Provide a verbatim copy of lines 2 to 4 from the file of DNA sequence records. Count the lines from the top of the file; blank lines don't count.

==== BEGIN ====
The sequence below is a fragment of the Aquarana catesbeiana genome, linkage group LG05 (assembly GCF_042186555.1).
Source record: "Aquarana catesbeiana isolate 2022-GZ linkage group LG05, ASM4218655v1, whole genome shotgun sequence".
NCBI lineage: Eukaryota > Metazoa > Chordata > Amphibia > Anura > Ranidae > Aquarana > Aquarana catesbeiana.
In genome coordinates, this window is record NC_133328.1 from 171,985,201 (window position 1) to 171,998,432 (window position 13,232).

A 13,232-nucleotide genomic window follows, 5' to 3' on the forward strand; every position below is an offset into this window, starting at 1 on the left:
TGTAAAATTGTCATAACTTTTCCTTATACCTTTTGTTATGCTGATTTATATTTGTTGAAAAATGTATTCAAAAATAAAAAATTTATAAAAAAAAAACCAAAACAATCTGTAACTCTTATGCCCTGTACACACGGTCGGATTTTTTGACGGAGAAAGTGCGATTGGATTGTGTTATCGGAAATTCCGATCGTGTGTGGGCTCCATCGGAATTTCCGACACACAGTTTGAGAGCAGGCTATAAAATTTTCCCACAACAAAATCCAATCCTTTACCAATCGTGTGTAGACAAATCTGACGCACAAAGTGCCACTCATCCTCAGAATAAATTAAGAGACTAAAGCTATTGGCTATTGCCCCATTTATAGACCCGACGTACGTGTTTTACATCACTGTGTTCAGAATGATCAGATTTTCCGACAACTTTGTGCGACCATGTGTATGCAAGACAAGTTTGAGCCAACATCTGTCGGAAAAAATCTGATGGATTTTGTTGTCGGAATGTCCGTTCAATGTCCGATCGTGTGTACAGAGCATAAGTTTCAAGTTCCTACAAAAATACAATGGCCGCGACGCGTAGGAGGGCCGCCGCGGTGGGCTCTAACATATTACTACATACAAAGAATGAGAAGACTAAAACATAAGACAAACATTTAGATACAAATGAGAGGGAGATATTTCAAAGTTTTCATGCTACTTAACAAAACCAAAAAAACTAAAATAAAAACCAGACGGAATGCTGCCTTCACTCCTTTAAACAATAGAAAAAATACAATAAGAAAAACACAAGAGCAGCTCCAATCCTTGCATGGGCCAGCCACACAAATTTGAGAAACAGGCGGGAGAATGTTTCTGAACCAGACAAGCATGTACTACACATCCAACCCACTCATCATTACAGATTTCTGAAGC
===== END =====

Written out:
Source record: "Aquarana catesbeiana isolate 2022-GZ linkage group LG05, ASM4218655v1, whole genome shotgun sequence".
NCBI lineage: Eukaryota > Metazoa > Chordata > Amphibia > Anura > Ranidae > Aquarana > Aquarana catesbeiana.
In genome coordinates, this window is record NC_133328.1 from 171,985,201 (window position 1) to 171,998,432 (window position 13,232).